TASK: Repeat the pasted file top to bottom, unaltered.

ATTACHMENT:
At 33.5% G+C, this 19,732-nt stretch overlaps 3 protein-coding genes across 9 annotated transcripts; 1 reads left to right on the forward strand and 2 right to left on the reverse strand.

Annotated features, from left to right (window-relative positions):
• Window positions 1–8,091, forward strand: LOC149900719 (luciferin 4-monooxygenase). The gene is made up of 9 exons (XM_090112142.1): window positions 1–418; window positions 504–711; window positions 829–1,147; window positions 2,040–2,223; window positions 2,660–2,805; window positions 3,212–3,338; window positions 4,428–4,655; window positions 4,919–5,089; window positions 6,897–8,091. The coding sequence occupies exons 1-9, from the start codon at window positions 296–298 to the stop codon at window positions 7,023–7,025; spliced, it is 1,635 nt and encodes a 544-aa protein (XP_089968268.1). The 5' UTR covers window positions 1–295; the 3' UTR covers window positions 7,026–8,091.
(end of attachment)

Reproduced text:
At 33.5% G+C, this 19,732-nt stretch overlaps 3 protein-coding genes across 9 annotated transcripts; 1 reads left to right on the forward strand and 2 right to left on the reverse strand.

Annotated features, from left to right (window-relative positions):
• Window positions 1–8,091, forward strand: LOC149900719 (luciferin 4-monooxygenase). The gene is made up of 9 exons (XM_090112142.1): window positions 1–418; window positions 504–711; window positions 829–1,147; window positions 2,040–2,223; window positions 2,660–2,805; window positions 3,212–3,338; window positions 4,428–4,655; window positions 4,919–5,089; window positions 6,897–8,091. The coding sequence occupies exons 1-9, from the start codon at window positions 296–298 to the stop codon at window positions 7,023–7,025; spliced, it is 1,635 nt and encodes a 544-aa protein (XP_089968268.1). The 5' UTR covers window positions 1–295; the 3' UTR covers window positions 7,026–8,091.